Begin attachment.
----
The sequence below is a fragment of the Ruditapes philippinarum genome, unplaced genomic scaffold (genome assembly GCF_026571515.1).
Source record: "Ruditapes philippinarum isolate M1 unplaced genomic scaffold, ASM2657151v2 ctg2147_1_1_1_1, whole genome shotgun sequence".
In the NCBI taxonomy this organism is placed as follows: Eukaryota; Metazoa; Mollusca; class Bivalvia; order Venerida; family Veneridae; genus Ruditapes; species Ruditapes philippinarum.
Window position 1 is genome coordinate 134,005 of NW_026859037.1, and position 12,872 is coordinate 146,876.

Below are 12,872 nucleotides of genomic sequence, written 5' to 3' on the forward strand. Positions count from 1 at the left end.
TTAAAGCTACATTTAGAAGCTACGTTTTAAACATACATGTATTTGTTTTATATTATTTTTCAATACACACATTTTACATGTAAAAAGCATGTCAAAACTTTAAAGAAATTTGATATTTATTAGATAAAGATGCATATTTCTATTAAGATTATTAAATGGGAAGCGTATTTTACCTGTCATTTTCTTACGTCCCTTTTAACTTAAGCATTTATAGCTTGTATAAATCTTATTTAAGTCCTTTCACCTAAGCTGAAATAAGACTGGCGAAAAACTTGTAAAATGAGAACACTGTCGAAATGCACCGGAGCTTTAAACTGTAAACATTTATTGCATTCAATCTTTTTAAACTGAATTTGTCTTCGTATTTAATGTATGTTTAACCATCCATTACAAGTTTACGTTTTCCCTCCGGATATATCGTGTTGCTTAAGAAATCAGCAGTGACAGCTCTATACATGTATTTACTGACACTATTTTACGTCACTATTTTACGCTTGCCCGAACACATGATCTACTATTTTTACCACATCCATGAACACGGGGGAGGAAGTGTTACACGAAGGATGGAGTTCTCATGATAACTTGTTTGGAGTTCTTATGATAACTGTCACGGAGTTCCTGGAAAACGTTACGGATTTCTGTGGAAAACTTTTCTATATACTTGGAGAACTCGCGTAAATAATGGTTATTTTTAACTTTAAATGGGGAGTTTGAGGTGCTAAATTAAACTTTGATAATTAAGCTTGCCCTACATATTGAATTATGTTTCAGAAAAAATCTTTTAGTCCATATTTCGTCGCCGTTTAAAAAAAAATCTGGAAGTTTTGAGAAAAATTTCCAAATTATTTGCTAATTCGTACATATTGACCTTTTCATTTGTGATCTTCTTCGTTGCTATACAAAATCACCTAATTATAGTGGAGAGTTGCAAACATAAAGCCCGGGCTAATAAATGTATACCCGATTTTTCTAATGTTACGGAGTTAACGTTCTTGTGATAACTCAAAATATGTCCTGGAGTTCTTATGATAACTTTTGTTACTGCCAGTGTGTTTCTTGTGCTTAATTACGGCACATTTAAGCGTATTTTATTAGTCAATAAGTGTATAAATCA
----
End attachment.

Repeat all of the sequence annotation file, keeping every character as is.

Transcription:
The sequence below is a fragment of the Ruditapes philippinarum genome, unplaced genomic scaffold (genome assembly GCF_026571515.1).
Source record: "Ruditapes philippinarum isolate M1 unplaced genomic scaffold, ASM2657151v2 ctg2147_1_1_1_1, whole genome shotgun sequence".
In the NCBI taxonomy this organism is placed as follows: Eukaryota; Metazoa; Mollusca; class Bivalvia; order Venerida; family Veneridae; genus Ruditapes; species Ruditapes philippinarum.
Window position 1 is genome coordinate 134,005 of NW_026859037.1, and position 12,872 is coordinate 146,876.

Below are 12,872 nucleotides of genomic sequence, written 5' to 3' on the forward strand. Positions count from 1 at the left end.
TTAAAGCTACATTTAGAAGCTACGTTTTAAACATACATGTATTTGTTTTATATTATTTTTCAATACACACATTTTACATGTAAAAAGCATGTCAAAACTTTAAAGAAATTTGATATTTATTAGATAAAGATGCATATTTCTATTAAGATTATTAAATGGGAAGCGTATTTTACCTGTCATTTTCTTACGTCCCTTTTAACTTAAGCATTTATAGCTTGTATAAATCTTATTTAAGTCCTTTCACCTAAGCTGAAATAAGACTGGCGAAAAACTTGTAAAATGAGAACACTGTCGAAATGCACCGGAGCTTTAAACTGTAAACATTTATTGCATTCAATCTTTTTAAACTGAATTTGTCTTCGTATTTAATGTATGTTTAACCATCCATTACAAGTTTACGTTTTCCCTCCGGATATATCGTGTTGCTTAAGAAATCAGCAGTGACAGCTCTATACATGTATTTACTGACACTATTTTACGTCACTATTTTACGCTTGCCCGAACACATGATCTACTATTTTTACCACATCCATGAACACGGGGGAGGAAGTGTTACACGAAGGATGGAGTTCTCATGATAACTTGTTTGGAGTTCTTATGATAACTGTCACGGAGTTCCTGGAAAACGTTACGGATTTCTGTGGAAAACTTTTCTATATACTTGGAGAACTCGCGTAAATAATGGTTATTTTTAACTTTAAATGGGGAGTTTGAGGTGCTAAATTAAACTTTGATAATTAAGCTTGCCCTACATATTGAATTATGTTTCAGAAAAAATCTTTTAGTCCATATTTCGTCGCCGTTTAAAAAAAAATCTGGAAGTTTTGAGAAAAATTTCCAAATTATTTGCTAATTCGTACATATTGACCTTTTCATTTGTGATCTTCTTCGTTGCTATACAAAATCACCTAATTATAGTGGAGAGTTGCAAACATAAAGCCCGGGCTAATAAATGTATACCCGATTTTTCTAATGTTACGGAGTTAACGTTCTTGTGATAACTCAAAATATGTCCTGGAGTTCTTATGATAACTTTTGTTACTGCCAGTGTGTTTCTTGTGCTTAATTACGGCACATTTAAGCGTATTTTATTAGTCAATAAGTGTATAAATCA